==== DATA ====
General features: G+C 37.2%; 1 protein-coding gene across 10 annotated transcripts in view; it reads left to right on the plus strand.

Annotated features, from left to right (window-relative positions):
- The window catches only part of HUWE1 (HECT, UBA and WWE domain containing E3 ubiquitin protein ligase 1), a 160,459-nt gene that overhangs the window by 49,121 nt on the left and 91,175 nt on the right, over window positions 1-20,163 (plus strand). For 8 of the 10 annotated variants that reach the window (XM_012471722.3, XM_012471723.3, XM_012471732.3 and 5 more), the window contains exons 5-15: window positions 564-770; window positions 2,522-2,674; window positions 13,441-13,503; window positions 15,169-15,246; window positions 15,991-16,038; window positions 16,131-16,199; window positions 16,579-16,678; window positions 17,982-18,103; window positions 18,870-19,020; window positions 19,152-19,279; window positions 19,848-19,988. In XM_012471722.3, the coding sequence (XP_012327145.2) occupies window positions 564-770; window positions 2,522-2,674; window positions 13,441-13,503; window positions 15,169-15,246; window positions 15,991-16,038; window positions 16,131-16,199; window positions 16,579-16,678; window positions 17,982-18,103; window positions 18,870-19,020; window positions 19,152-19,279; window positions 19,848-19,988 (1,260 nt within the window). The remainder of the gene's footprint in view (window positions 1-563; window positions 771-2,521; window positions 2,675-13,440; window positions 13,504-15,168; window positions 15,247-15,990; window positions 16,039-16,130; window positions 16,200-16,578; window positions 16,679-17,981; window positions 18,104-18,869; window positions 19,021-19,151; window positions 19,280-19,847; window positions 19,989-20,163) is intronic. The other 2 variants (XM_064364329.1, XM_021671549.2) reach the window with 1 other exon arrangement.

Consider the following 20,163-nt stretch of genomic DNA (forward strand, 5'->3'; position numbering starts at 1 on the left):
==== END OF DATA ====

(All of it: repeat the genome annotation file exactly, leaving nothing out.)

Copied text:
General features: G+C 37.2%; 1 protein-coding gene across 10 annotated transcripts in view; it reads left to right on the plus strand.

Annotated features, from left to right (window-relative positions):
- The window catches only part of HUWE1 (HECT, UBA and WWE domain containing E3 ubiquitin protein ligase 1), a 160,459-nt gene that overhangs the window by 49,121 nt on the left and 91,175 nt on the right, over window positions 1-20,163 (plus strand). For 8 of the 10 annotated variants that reach the window (XM_012471722.3, XM_012471723.3, XM_012471732.3 and 5 more), the window contains exons 5-15: window positions 564-770; window positions 2,522-2,674; window positions 13,441-13,503; window positions 15,169-15,246; window positions 15,991-16,038; window positions 16,131-16,199; window positions 16,579-16,678; window positions 17,982-18,103; window positions 18,870-19,020; window positions 19,152-19,279; window positions 19,848-19,988. In XM_012471722.3, the coding sequence (XP_012327145.2) occupies window positions 564-770; window positions 2,522-2,674; window positions 13,441-13,503; window positions 15,169-15,246; window positions 15,991-16,038; window positions 16,131-16,199; window positions 16,579-16,678; window positions 17,982-18,103; window positions 18,870-19,020; window positions 19,152-19,279; window positions 19,848-19,988 (1,260 nt within the window). The remainder of the gene's footprint in view (window positions 1-563; window positions 771-2,521; window positions 2,675-13,440; window positions 13,504-15,168; window positions 15,247-15,990; window positions 16,039-16,130; window positions 16,200-16,578; window positions 16,679-17,981; window positions 18,104-18,869; window positions 19,021-19,151; window positions 19,280-19,847; window positions 19,989-20,163) is intronic. The other 2 variants (XM_064364329.1, XM_021671549.2) reach the window with 1 other exon arrangement.

Consider the following 20,163-nt stretch of genomic DNA (forward strand, 5'->3'; position numbering starts at 1 on the left):